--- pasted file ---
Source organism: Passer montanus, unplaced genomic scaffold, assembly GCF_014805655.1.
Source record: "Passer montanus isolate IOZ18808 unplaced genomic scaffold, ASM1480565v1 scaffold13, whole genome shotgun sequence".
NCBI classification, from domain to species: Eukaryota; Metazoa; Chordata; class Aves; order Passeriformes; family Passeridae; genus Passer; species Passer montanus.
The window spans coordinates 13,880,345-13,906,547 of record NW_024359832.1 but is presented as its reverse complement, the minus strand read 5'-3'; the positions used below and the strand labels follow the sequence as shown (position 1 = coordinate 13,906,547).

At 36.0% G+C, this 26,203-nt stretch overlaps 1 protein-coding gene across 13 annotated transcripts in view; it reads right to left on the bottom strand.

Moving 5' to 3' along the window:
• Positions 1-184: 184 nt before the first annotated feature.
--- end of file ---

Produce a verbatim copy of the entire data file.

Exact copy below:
Source organism: Passer montanus, unplaced genomic scaffold, assembly GCF_014805655.1.
Source record: "Passer montanus isolate IOZ18808 unplaced genomic scaffold, ASM1480565v1 scaffold13, whole genome shotgun sequence".
NCBI classification, from domain to species: Eukaryota; Metazoa; Chordata; class Aves; order Passeriformes; family Passeridae; genus Passer; species Passer montanus.
The window spans coordinates 13,880,345-13,906,547 of record NW_024359832.1 but is presented as its reverse complement, the minus strand read 5'-3'; the positions used below and the strand labels follow the sequence as shown (position 1 = coordinate 13,906,547).

At 36.0% G+C, this 26,203-nt stretch overlaps 1 protein-coding gene across 13 annotated transcripts in view; it reads right to left on the bottom strand.

Moving 5' to 3' along the window:
• Positions 1-184: 184 nt before the first annotated feature.